This Is AuburnElectronic Theses and Dissertations

Management Effects on Yield and Flavonoid Content in American Skullcap (Scutellaria lateriflora)




Shiwakoti, Santosh

Type of Degree



Agronomy and Soils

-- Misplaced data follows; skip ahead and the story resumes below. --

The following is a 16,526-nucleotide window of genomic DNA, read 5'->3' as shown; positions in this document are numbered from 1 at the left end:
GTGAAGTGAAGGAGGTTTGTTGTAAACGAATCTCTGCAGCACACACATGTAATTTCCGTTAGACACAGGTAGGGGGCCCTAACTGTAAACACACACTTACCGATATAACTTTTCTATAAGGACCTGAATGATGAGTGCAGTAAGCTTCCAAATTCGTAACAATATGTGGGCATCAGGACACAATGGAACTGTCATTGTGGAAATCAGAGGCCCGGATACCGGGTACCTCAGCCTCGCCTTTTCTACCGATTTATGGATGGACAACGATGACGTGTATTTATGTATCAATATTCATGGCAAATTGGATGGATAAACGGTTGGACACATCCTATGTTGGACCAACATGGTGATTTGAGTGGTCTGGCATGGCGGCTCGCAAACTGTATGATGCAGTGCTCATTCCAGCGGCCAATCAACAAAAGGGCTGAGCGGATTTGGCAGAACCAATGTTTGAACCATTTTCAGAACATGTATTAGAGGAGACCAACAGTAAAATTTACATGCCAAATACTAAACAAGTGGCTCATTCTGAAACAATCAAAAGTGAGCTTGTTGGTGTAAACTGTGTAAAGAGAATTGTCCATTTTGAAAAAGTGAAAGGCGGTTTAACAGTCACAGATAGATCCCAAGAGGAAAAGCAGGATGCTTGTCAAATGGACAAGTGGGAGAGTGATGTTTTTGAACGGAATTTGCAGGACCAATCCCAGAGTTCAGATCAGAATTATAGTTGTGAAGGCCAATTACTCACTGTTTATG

American Skullcap (Scutellaria lateriflora) is a member of the mint family (Labiatae or Lamiaceae), and is a medicinal herb traditionally used for its mild relaxant properties attributed to its content of flavonoids. Field and greenhouse trials were conducted to determine management effects on dry matter yield and flavonoid content in American skullcap. The field experiment was conducted on Marvyn loamy sand (fine-loamy, kaolinitic, Thermic Typic Kanhapludults) with 0-2% slope in central Alabama, to determine the effect of timing and frequency of harvest on shoot yield and flavonoid content. The experimental design was 2X2 split plot factorial in a randomized complete block design with four replications of each treatment. The main factors were number of harvests in the first season (2008) - one harvest per season and two harvests per season. The sub factors were timing of harvests in the second season (2009) - early harvest and late harvest. In the first year (2008), harvesting twice gave 36 % higher yield than harvesting once. Baicalein had higher concentration and yield than other flavonoids in 2008. In the second year, there was no difference in yield between early or late harvesting but all the parameters considered in the study were significantly higher in first harvest than in the second harvest. Baicalin was higher in concentration and yield than other flavonoids in 2009.Flavonoid yield was 58% higher in the first harvest than in the second harvest in year 2 (2009). No residual effect from first year treatment was observed on yield in second year. Greenhouse trials were conducted (September 2010 and January 2011) to determine the effects of nitrogen (N), phosphorus (P) and potassium (K) fertilizer on biomass yield and flavonoid content of American skullcap. Plants were grown in fritted clay in plastic pots in the greenhouse. Separate experiments were carried out for N, P and K. Each experiment was carried out two times and consisted of six levels of each nutrient. The levels of treatment for N experiment were: 0 kg N ha-1, 50 kg ha-1, 100 kg ha-1, 200 kg ha-1, 400 kg ha-1 and 800 kg ha-1, for P experiment were: 0 kg ha-1, 20 kg ha-1, 40 kg ha-1, 80 kg ha-1, 160 kg ha-1 and 320 kg ha-1 and for K experiment were: 0 kg ha-1, 50 kg ha-1, 100 kg ha-1, 200 kg ha-1, 300 kg ha-1 and 400 kg ha-1. Each treatment received a standard rate of micronutrient solution as needed as well as the highest level of the other two major elements. The nutrients were supplied as solution. Regression analysis gave maxima for dry matter, baicalein and chrysin yield at 446 kg N ha-1, 412 kg N ha-1 and 351 kg N ha-1 for N fertilizer respectively in greenhouse 2. Dry matter yield exhibited a linear response to P application. The yield of scutellarein, baicalin, baicalein and chrysin increased with addition of P. Regression analysis gave maximum dry matter yield at 208 kg K ha-1 for potassium fertilizer. A linear response to K fertilization was observed for scutellarein concentration. American skullcap may be harvested twice in the first year and at least twice in second year or cultivation. N, P and K increased dry matter and analyzed flavonoids yield in the greenhouse experiment. Field experiments are required to validate the finding of the greenhouse experiment and to determine if three harvests may be carried out in second and subsequent years.